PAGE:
Monday, August 06, 2007

Innovation or Extraction

Cities are horrendously expensive, seemingly inefficient and multidinously redundant in the provision of basic services. Yet despite these detractions, they grow tremendously during periods of significant and sustained economic growth. They grow into new orders of complexity and social organization while their hinterlands receive the stagnant economic activities and simpler chunks of replicable social organization that previously had been highly advanced.

This is because the primary economic advantage a city has over any other settlement pattern is its ability to be a reasonable safe and facile mixer of people with loose ties. These broad, flexible networks contribute to local resiliency and high levels of innovation. These networks rely upon a high level of complexity to function effectively, and this complexity requirese massive amounts of energy and money to become effective and efficient.

Mike Madison at Pittsblog notes that some of the cities that were the most innovative during the 90s are stagnating again. San Fransisco is hollowing out as it has priced its young people out of the city as the city has not created enough jobs in highly productive but low efficiency start-up fields; Toronto's Golden Horseshoe is being buried by Alberta's Frozen Oil Patch which is driving up the value of the Canadian Dollar and depressing manufacturing.

On the other hand, truly innovative cities are still flourishing --- Business 2.0 via CNN is reporting on a new planned city that sounds amazing:

It may seem strange that the emirate of Abu Dhabi, one of the planet's largest suppliers of oil, is planning to build the world's first carbon-neutral city.

But in fact, it makes a lot of financial sense. The 3.7-square-mile city, called Masdar.....

"If they can construct a zero-carbon city in this climate, you can do it anywhere," says Richard Young, a research manager with SustainLane, which evaluates sustainable cities and products. "It will have tremendous economic impact."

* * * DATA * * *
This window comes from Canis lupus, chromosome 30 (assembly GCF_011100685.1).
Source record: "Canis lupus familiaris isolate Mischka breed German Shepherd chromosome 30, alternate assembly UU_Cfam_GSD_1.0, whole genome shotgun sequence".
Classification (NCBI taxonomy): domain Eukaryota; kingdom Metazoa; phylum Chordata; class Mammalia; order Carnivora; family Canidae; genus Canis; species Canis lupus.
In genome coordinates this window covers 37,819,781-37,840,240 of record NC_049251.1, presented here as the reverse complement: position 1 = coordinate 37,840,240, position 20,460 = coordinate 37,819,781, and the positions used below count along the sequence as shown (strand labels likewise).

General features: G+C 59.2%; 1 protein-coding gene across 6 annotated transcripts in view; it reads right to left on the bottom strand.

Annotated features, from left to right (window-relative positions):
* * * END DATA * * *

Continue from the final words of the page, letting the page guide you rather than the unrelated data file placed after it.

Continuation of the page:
The cities that are booming now are the cities that serve as extraction administration points. The oil cities and states such as Russia which produces little exportable other than decent weapons and easily burnable hyrdrocarbons are able to reinvigorate their decrepit cities and redeploy their navy to their near and medium abroad while Venezuala can drive down its poverty rate while cutting large hard currency arms and debt deals.

These are the cities and economies that fade behind during innovative booms when the innovative city regions are able to leverage their higher fixed costs into new products, new means of efficiencies, and higher levels of resource intensity and productivity. The innovative cycles drive down the raw material content of each marginal dollar of GDP, depressing the demand pressure on the raw materials. Non-innovative cycles conversely encourage people to do more of the same thing with minimal changes in resource efficiency and we are at this point in the economic see-saw.

However, I want to get back to Masdar, as there is innovation going on in the world, and it is impressive innovation for a carbon efficient city, much less a carbon neutral city has significant structural differences in its infrastructure and lay-out than a carbon-inefficient city. People will see the pilot innovation and reproduce this set of innovations elsewhere, spurring local economic development. I know for a fact that China is attempting to do the same in Tjianian and other major industrial cities on its northeastern coast.

The relevant question for individual cities is where the money pools up to offer the best short term returns. Will it stay in resource extraction regions and high replication fields, or it will start shifting back into high innovation and unique product development... the answer to this question will tell you where the growing and vibrant cities of tomorrow will be.

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